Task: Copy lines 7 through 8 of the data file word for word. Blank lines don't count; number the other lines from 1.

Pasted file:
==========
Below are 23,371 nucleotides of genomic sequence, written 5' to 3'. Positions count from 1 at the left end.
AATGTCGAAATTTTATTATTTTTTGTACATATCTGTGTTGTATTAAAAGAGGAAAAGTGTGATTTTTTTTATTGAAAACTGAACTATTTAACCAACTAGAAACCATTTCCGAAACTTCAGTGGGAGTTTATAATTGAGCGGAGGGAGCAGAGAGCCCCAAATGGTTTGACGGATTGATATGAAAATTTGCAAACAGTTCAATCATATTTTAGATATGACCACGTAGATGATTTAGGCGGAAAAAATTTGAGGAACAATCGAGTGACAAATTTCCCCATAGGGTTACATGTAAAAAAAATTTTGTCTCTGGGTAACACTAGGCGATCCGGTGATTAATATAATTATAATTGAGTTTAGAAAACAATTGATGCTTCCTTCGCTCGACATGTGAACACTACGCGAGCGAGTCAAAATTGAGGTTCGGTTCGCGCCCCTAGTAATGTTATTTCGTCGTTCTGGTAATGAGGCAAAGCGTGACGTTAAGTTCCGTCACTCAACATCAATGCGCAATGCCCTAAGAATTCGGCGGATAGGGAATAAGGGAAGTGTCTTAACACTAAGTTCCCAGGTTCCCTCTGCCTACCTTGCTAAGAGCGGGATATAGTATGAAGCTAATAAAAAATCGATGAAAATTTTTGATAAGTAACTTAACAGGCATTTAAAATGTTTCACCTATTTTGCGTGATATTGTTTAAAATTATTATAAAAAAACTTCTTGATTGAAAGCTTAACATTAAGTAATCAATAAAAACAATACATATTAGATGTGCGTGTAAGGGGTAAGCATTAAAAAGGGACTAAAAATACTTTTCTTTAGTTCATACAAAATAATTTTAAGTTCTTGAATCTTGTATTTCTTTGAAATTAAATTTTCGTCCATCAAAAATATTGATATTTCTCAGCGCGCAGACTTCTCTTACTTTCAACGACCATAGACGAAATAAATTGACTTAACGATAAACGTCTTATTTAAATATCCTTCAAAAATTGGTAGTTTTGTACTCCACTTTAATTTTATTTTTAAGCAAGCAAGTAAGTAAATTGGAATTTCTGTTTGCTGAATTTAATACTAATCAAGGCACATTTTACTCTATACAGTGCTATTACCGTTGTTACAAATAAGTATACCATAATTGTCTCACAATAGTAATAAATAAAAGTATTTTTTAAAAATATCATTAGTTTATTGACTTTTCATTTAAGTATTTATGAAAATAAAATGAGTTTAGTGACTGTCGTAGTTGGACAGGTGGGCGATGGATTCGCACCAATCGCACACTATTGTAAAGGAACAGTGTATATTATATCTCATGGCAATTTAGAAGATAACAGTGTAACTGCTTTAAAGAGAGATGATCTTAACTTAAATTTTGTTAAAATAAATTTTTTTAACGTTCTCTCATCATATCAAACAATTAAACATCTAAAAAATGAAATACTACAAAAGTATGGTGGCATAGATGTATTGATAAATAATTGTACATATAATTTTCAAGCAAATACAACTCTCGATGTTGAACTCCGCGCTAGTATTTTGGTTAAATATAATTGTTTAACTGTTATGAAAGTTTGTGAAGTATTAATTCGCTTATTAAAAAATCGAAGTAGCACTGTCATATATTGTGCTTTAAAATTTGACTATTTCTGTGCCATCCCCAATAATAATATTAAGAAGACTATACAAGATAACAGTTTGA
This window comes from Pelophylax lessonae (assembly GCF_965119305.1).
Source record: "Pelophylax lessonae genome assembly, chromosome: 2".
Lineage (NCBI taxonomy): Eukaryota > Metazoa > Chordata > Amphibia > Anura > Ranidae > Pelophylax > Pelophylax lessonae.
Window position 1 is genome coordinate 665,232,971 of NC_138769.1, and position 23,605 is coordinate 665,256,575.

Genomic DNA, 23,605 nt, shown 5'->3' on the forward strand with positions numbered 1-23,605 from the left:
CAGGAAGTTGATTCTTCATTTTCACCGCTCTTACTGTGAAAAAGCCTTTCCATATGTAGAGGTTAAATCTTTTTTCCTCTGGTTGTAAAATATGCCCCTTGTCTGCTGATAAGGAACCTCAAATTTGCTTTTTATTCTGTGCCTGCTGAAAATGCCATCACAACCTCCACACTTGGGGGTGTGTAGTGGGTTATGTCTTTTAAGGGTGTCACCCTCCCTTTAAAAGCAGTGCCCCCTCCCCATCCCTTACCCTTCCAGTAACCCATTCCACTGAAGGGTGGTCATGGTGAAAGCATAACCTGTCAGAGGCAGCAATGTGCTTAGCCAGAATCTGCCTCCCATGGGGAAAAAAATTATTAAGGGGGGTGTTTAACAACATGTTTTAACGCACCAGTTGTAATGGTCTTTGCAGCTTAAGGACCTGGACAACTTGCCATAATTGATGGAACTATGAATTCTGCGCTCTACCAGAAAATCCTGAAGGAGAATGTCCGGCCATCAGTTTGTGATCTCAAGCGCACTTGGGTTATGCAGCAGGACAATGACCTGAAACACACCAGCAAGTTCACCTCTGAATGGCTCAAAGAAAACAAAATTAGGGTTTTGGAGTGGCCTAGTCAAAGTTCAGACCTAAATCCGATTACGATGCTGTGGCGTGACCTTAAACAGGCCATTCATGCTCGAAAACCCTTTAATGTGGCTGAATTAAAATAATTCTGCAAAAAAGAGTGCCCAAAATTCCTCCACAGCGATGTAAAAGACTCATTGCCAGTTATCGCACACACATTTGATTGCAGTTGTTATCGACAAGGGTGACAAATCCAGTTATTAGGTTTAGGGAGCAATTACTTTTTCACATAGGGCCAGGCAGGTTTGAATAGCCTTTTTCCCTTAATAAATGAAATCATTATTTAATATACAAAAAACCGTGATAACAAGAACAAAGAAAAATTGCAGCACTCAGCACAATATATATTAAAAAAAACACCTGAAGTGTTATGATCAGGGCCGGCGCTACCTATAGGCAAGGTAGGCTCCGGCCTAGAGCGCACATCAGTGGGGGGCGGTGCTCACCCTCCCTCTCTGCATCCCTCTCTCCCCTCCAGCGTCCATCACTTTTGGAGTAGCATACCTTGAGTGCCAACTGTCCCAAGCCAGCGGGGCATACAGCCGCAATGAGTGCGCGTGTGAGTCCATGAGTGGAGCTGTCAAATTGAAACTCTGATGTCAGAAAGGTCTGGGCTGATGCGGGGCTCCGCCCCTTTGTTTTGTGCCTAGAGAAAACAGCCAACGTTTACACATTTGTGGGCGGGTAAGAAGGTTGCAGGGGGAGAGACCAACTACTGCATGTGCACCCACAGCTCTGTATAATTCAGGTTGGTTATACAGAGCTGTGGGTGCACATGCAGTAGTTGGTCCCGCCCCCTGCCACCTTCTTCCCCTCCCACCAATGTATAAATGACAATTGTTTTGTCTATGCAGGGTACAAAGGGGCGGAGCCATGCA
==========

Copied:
Genomic DNA, 23,605 nt, shown 5'->3' on the forward strand with positions numbered 1-23,605 from the left:
CAGGAAGTTGATTCTTCATTTTCACCGCTCTTACTGTGAAAAAGCCTTTCCATATGTAGAGGTTAAATCTTTTTTCCTCTGGTTGTAAAATATGCCCCTTGTCTGCTGATAAGGAACCTCAAATTTGCTTTTTATTCTGTGCCTGCTGAAAATGCCATCACAACCTCCACACTTGGGGGTGTGTAGTGGGTTATGTCTTTTAAGGGTGTCACCCTCCCTTTAAAAGCAGTGCCCCCTCCCCATCCCTTACCCTTCCAGTAACCCATTCCACTGAAGGGTGGTCATGGTGAAAGCATAACCTGTCAGAGGCAGCAATGTGCTTAGCCAGAATCTGCCTCCCATGGGGAAAAAAATTATTAAGGGGGGTGTTTAACAACATGTTTTAACGCACCAGTTGTAATGGTCTTTGCAGCTTAAGGACCTGGACAACTTGCCATAATTGATGGAACTATGAATTCTGCGCTCTACCAGAAAATCCTGAAGGAGAATGTCCGGCCATCAGTTTGTGATCTCAAGCGCACTTGGGTTATGCAGCAGGACAATGACCTGAAACACACCAGCAAGTTCACCTCTGAATGGCTCAAAGAAAACAAAATTAGGGTTTTGGAGTGGCCTAGTCAAAGTTCAGACCTAAATCCGATTACGATGCTGTGGCGTGACCTTAAACAGGCCATTCATGCTCGAAAACCCTTTAATGTGGCTGAATTAAAATAATTCTGCAAAAAAGAGTGCCCAAAATTCCTCCACAGCGATGTAAAAGACTCATTGCCAGTTATCGCACACACATTTGATTGCAGTTGTTATCGACAAGGGTGACAAATCCAGTTATTAGGTTTAGGGAGCAATTACTTTTTCACATAGGGCCAGGCAGGTTTGAATAGCCTTTTTCCCTTAATAAATGAAATCATTATTTAATATACAAAAAACCGTGATAACAAGAACAAAGAAAAATTGCAGCACTCAGCACAATATATATTAAAAAAAACACCTGAAGTGTTATGATCAGGGCCGGCGCTACCTATAGGCAAGGTAGGCTCCGGCCTAGAGCGCACATCAGTGGGGGGCGGTGCTCACCCTCCCTCTCTGCATCCCTCTCTCCCCTCCAGCGTCCATCACTTTTGGAGTAGCATACCTTGAGTGCCAACTGTCCCAAGCCAGCGGGGCATACAGCCGCAATGAGTGCGCGTGTGAGTCCATGAGTGGAGCTGTCAAATTGAAACTCTGATGTCAGAAAGGTCTGGGCTGATGCGGGGCTCCGCCCCTTTGTTTTGTGCCTAGAGAAAACAGCCAACGTTTACACATTTGTGGGCGGGTAAGAAGGTTGCAGGGGGAGAGACCAACTACTGCATGTGCACCCACAGCTCTGTATAATTCAGGTTGGTTATACAGAGCTGTGGGTGCACATGCAGTAGTTGGTCCCGCCCCCTGCCACCTTCTTCCCCTCCCACCAATGTATAAATGACAATTGTTTTGTCTATGCAGGGTACAAAGGGGCGGAGCCATGCA